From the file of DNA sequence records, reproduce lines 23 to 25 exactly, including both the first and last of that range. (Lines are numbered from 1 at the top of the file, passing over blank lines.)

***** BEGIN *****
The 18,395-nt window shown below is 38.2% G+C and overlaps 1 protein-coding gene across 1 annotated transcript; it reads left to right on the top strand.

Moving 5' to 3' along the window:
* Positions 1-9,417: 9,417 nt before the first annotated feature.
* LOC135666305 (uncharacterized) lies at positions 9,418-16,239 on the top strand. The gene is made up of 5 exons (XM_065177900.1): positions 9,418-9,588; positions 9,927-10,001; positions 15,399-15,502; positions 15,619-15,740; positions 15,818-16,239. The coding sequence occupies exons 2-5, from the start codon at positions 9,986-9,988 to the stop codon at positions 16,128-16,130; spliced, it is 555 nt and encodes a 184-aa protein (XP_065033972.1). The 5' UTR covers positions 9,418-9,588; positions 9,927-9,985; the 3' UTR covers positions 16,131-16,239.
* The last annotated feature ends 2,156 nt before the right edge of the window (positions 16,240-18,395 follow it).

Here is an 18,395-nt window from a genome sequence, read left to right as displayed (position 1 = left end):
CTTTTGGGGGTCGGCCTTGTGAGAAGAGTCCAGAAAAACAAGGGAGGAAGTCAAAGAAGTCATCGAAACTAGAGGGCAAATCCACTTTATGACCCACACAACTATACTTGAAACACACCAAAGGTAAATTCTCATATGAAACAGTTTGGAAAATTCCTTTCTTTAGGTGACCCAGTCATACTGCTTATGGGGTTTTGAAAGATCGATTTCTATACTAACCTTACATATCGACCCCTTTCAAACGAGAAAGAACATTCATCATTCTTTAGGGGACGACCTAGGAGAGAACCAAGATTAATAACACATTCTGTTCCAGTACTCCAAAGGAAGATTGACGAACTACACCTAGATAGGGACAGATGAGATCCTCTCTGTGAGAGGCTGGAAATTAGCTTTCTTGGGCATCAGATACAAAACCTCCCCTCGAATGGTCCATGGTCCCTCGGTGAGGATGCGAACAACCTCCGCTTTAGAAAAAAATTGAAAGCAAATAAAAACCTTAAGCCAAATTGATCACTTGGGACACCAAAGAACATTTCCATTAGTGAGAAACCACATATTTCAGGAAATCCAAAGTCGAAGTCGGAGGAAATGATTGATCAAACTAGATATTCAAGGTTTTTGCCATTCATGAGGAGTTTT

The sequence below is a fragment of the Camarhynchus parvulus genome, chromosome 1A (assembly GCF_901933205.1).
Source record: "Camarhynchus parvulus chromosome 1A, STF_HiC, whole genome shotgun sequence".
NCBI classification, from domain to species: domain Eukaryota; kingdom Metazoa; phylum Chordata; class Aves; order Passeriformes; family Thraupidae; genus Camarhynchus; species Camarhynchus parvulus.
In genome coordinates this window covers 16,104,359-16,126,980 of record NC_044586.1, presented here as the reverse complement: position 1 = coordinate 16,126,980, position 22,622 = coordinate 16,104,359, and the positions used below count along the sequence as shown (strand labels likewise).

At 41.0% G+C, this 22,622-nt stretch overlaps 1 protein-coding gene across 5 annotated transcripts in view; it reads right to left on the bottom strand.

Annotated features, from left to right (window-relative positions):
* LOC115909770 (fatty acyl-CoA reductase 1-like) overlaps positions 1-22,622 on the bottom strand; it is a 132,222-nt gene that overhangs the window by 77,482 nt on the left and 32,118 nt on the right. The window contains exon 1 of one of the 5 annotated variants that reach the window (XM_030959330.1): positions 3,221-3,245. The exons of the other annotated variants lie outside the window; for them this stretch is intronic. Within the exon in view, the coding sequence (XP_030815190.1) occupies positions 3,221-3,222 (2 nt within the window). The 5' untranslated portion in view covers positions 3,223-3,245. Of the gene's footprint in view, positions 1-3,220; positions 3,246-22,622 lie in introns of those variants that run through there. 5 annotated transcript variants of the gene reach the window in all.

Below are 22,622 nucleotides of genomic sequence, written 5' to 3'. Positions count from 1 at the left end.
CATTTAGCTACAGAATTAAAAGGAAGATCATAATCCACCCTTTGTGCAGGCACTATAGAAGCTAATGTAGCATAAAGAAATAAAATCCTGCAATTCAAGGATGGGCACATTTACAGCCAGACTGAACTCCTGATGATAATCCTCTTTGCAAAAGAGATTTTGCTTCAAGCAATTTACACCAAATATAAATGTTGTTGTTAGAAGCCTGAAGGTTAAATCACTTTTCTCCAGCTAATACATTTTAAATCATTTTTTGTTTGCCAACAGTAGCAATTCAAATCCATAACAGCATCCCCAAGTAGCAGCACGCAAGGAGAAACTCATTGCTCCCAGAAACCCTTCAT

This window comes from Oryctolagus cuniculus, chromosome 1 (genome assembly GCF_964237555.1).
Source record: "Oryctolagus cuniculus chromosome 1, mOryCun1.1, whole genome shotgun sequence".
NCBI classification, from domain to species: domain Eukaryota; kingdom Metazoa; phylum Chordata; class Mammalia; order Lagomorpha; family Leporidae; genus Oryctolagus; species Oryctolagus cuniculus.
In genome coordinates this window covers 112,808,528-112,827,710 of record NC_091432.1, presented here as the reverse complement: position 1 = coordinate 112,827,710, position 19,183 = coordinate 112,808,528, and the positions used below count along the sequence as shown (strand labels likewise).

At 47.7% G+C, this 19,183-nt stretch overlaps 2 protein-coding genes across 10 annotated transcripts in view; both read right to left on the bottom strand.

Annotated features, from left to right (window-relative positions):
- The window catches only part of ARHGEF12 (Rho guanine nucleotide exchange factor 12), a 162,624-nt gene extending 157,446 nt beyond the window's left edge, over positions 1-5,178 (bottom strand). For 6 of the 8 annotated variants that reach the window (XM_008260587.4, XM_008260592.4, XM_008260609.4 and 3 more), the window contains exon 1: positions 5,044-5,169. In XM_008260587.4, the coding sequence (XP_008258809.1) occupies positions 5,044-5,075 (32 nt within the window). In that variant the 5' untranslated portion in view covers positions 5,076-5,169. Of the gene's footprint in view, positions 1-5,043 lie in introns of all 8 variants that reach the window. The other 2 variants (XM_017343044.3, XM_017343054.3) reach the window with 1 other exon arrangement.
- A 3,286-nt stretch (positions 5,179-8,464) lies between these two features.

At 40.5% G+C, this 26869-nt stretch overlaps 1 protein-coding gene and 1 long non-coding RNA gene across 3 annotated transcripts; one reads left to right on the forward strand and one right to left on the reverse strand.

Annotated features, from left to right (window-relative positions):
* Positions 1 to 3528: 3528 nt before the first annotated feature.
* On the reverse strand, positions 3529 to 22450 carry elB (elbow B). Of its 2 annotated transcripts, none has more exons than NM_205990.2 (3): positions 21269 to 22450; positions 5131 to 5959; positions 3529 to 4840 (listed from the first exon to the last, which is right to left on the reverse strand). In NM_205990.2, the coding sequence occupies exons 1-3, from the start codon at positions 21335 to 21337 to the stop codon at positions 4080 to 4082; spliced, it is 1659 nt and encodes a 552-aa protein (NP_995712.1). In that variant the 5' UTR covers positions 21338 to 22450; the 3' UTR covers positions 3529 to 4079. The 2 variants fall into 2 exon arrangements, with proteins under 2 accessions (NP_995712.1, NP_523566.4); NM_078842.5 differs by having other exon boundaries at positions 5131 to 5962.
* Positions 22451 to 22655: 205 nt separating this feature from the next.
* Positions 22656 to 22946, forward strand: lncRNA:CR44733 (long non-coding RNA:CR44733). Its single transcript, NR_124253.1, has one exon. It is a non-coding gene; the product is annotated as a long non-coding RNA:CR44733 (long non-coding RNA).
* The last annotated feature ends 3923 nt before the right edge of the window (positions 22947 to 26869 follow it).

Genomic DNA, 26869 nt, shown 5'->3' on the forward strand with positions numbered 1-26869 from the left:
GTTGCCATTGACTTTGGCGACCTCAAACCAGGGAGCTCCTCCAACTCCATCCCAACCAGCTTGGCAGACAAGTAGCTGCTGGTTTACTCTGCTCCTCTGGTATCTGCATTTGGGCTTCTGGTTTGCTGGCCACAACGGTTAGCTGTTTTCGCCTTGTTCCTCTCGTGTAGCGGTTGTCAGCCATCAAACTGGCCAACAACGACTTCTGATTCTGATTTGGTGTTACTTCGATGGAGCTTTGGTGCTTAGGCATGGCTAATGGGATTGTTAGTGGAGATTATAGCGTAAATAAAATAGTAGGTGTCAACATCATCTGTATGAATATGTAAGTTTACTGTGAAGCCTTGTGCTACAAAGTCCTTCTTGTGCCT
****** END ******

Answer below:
- The window catches only part of ARHGEF12 (Rho guanine nucleotide exchange factor 12), a 162,624-nt gene extending 157,446 nt beyond the window's left edge, over positions 1-5,178 (bottom strand). For 6 of the 8 annotated variants that reach the window (XM_008260587.4, XM_008260592.4, XM_008260609.4 and 3 more), the window contains exon 1: positions 5,044-5,169. In XM_008260587.4, the coding sequence (XP_008258809.1) occupies positions 5,044-5,075 (32 nt within the window). In that variant the 5' untranslated portion in view covers positions 5,076-5,169. Of the gene's footprint in view, positions 1-5,043 lie in introns of all 8 variants that reach the window. The other 2 variants (XM_017343044.3, XM_017343054.3) reach the window with 1 other exon arrangement.
- A 3,286-nt stretch (positions 5,179-8,464) lies between these two features.

At 40.5% G+C, this 26869-nt stretch overlaps 1 protein-coding gene and 1 long non-coding RNA gene across 3 annotated transcripts; one reads left to right on the forward strand and one right to left on the reverse strand.